Winter Book Challenge: November Check-In

November was quite the month for reading! Not sure if it was just the lack of worthwhile television or I just craved some quality time with stories, but I’m not complaining (smile). In addition to those books that qualify for the Winter Book Challenge, I also completed a short YA series (Saving Angels 2.5 stars) and read a book from the perspective of a cave man (Transcendence 3 stars). Both were very…interesting. Anyway, be sure to check out the challenge page – it runs through February 2015 so there’s still plenty of time to join the fun

My Favorite Book of the Month

My Favorite Book of the Month

5 points: Freebie – The Gargoyle by Andrew Davidson (582 pages paperback edition, 4 stars)
I came across this book on a list of “Halloween” books. It is a little creepy I suppose, but definitely not Halloween related. The story centers around a modern day burn victim who encounters a woman claiming to be his soul mate. What makes this book interesting is that while it is grounded in modern day, it’s also a historical account of a love across centuries. While the modern story gives you more details of the burn recovery process than any squeamish person may be interested in, the flashback/story portion gives you a most intriguing historical insight. Truly, this book is difficult to describe (although Goodreads does a better job than me). For anyone interested in this sort of theme, I recommend it.

10 points: Read a book written by an author who has published at least 10 books – Twenties Girl by Sophie Kinsella (448 pages paperback edition, 2 stars)
I’ve read several of Kinsella’s books, but this one is by far my least favorite. The story centers around a modern day girl on a mission to find a family heirloom so that her great aunt will stop haunting her and rest in piece. There are funny parts to the story, but for the most part I just found it a bit annoying. The ghostly great aunt is the only real saving grace in the story. The main character starts off a little shaky and just never quite seems to evolve as most characters are expected to do in these sorts of books. Overall, there are other Kinsella books I would recommend above this one.

20 points: Read a “bookish book” – The Book Thief by Markus Zusak (550 pages paperback edition, 5 stars)
Set in Nazi Germany, this book tells the story of a orphan who takes opportune moments to obtain books as well as her friends and life in her small town. Narrated by death/the grim reaper, you know from the beginning that it will not be a story of rainbows. Yet that narrator lends a surprisingly fresh perspective on an incredibly grim situation. It was a brilliant move – and there are even a few rainbows after all.

When this book first came out, I was in an audio book phase and tried to listen to it. I cannot tell you what a mistake that was! It just doesn’t translate well into the oral format for me. As a result, I’ve put off trying to read this story for some time now, convinced that I would not like the book at all. I figured this challenge was a good opportunity to try it again – I started one afternoon and was finished by the next. I simply couldn’t put it down!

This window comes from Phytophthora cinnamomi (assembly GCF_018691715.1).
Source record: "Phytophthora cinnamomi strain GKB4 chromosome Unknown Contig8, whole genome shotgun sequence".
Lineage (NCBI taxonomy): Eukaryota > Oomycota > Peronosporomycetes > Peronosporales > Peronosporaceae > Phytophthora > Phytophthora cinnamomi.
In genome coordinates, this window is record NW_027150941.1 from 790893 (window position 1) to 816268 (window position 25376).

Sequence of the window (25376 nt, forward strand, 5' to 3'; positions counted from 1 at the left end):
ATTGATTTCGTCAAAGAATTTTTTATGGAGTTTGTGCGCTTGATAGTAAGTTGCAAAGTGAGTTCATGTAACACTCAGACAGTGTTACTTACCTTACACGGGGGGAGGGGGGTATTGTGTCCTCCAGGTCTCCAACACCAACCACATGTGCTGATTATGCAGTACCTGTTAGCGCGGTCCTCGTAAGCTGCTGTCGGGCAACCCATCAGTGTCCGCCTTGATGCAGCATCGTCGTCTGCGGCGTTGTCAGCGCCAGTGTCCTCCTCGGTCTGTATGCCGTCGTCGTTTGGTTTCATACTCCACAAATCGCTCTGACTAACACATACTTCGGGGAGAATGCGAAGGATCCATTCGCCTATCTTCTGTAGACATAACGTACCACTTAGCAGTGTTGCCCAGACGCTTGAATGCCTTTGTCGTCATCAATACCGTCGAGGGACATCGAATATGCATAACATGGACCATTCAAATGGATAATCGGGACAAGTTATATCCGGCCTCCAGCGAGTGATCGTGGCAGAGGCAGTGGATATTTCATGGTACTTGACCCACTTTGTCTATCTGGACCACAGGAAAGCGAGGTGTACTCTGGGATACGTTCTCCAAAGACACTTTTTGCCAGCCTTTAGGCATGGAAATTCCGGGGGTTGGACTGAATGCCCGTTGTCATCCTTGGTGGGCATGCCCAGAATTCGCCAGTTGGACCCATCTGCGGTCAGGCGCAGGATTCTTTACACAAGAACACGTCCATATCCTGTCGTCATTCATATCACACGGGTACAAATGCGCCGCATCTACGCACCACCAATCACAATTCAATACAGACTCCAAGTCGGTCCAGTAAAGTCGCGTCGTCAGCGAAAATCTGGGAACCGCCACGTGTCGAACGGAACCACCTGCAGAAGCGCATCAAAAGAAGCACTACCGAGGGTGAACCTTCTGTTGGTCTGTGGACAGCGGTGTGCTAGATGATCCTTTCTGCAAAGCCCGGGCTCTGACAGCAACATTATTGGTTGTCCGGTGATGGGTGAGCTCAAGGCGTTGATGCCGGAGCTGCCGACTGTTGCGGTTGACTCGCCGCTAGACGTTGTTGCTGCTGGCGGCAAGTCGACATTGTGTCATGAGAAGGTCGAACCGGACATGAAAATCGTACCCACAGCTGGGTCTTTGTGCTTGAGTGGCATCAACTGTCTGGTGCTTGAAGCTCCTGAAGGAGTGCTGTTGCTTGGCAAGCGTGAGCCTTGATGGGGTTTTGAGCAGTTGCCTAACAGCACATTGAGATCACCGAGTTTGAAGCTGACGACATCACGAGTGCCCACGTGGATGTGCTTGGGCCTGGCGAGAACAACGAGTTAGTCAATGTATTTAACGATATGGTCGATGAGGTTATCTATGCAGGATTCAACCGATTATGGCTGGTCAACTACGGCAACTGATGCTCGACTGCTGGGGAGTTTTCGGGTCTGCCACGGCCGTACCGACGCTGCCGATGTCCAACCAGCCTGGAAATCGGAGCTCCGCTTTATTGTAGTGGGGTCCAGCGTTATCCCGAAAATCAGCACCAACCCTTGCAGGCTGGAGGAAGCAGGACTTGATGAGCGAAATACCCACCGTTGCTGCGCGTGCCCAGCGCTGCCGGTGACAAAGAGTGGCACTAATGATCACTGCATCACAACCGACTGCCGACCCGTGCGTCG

20 points: Read a book with a direction in the title – Summer in the South by Cathy Holton (352 pages hardcover edition, 3.5 stars)
A bit of a mystery, this story centers on a yankee (sorry, but that’s the term y’all) who ends up in Tennessee to write a novel. While staying with two aunts and an uncle of a college friend, the main character uncovers a family secret buried under the Southern charm and pride that threatens the fabric of a community. Overall I found this book to be true to its setting and the story intriguing. I was satisfied with the ending – it wasn’t rushed as some mysteries are and it had just enough of a twist to be plausible. I enjoyed the characters as well as the history. I suppose my only complaint was in the writing style itself. Some books read themselves (like The Book Thief) and are thus effortless to consume. This one took a little work. Sometimes that’s just how it works I suppose.

Total: 55 points





8 thoughts on “Winter Book Challenge: November Check-In

    • Yes – I’ve never been so happy to be wrong about a book as I was with The Book Thief! I’m just sorry I waited as long as I did to give it another go!
      It sounds like you’ve had a rather busy month with work and settling in. Plus there’s so much to explore! I’m sure that last one alone would make it difficult 🙂


  1. Man you are kicking my butt at this challenge! I’m only at 5 points from the freebie category but I have several picked out for other categories for this month. Shall do my best to catch up! 🙂
    Oh the Book Thief was such a great movie and I’ve wanted to read it too. Must check my library and get on the wait list, there’s bound to be a queue for it.
    Looking forward to your next check in for some more ideas. 🙂


    • Oh I’m sure you’ll catch up in no time 😉 I think I just had more time to shift my reading list around for this challenge. I can’t believe a few people have already finished the whole thing! I like drawing it out and sticking the challenge books in with those other great recommendations I pick up (such as yours 🙂 ).
      I just Tivo’d The Book Thief movie last night and am looking forward to watching it this weekend! I’m interested to see how well it converts into film now that I’ve tried audio and print.


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